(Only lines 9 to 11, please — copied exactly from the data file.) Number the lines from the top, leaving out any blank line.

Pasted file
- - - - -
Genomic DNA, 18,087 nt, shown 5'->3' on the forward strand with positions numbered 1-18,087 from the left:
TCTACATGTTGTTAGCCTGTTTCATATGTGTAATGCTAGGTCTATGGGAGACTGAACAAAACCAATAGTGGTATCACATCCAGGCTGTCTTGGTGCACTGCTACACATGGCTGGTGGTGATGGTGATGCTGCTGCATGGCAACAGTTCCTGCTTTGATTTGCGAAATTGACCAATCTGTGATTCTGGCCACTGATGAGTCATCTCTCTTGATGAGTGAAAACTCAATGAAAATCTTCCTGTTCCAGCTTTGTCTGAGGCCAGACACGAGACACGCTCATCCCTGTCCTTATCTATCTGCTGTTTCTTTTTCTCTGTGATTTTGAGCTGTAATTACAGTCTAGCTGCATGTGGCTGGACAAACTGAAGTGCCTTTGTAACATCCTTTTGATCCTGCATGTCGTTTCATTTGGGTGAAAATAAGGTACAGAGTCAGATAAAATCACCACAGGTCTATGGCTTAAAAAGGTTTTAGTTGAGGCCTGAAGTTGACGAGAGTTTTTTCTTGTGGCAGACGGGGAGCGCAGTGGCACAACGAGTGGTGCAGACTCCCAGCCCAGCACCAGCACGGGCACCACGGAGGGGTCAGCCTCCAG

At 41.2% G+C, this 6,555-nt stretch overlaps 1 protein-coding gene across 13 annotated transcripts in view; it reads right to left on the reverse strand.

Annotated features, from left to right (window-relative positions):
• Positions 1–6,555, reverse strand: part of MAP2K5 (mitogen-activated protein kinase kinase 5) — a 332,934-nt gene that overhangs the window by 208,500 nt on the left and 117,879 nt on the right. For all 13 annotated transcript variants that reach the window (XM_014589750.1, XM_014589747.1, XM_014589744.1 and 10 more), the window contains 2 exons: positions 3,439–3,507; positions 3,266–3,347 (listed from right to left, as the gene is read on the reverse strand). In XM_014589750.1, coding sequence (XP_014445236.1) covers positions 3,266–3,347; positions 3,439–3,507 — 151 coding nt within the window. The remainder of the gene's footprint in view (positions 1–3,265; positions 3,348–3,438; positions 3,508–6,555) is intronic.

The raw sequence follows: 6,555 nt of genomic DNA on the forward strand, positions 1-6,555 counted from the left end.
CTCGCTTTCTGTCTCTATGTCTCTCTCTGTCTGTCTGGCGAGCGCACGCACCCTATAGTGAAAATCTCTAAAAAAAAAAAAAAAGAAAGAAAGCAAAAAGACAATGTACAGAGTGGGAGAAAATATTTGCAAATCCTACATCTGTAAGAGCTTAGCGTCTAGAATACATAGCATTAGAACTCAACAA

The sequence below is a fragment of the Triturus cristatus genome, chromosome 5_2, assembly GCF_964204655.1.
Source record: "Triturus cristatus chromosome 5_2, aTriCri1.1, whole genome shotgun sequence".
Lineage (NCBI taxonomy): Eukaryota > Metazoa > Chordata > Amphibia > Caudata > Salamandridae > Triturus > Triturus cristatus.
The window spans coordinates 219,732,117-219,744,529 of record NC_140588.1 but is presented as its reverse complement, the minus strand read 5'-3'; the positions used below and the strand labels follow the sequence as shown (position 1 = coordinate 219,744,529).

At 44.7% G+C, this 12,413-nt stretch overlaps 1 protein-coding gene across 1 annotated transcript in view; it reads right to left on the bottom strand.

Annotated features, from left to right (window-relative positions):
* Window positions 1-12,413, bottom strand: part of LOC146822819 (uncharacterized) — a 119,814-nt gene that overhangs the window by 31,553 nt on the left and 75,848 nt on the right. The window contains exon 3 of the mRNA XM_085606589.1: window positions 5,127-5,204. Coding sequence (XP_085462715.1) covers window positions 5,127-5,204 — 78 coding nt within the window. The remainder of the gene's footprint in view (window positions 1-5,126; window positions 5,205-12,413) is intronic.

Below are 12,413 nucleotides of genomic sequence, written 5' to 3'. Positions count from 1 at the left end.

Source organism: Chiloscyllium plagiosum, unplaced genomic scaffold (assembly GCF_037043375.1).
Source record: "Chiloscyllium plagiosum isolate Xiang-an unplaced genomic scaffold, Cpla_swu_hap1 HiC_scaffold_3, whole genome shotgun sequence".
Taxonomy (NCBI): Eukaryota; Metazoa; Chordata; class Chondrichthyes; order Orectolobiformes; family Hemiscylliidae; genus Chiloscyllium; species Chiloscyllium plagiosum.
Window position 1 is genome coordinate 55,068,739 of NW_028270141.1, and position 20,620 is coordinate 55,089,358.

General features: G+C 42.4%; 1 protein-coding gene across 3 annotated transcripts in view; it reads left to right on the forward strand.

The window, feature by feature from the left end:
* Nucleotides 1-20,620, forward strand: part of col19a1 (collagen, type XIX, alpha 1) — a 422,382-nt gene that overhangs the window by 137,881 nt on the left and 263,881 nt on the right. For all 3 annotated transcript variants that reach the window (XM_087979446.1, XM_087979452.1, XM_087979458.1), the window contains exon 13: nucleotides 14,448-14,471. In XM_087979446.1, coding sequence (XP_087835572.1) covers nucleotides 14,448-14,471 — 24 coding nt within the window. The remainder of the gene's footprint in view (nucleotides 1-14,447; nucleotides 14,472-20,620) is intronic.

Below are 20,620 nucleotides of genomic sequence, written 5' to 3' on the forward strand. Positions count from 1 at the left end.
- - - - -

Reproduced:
Source record: "Triturus cristatus chromosome 5_2, aTriCri1.1, whole genome shotgun sequence".
Lineage (NCBI taxonomy): Eukaryota > Metazoa > Chordata > Amphibia > Caudata > Salamandridae > Triturus > Triturus cristatus.
The window spans coordinates 219,732,117-219,744,529 of record NC_140588.1 but is presented as its reverse complement, the minus strand read 5'-3'; the positions used below and the strand labels follow the sequence as shown (position 1 = coordinate 219,744,529).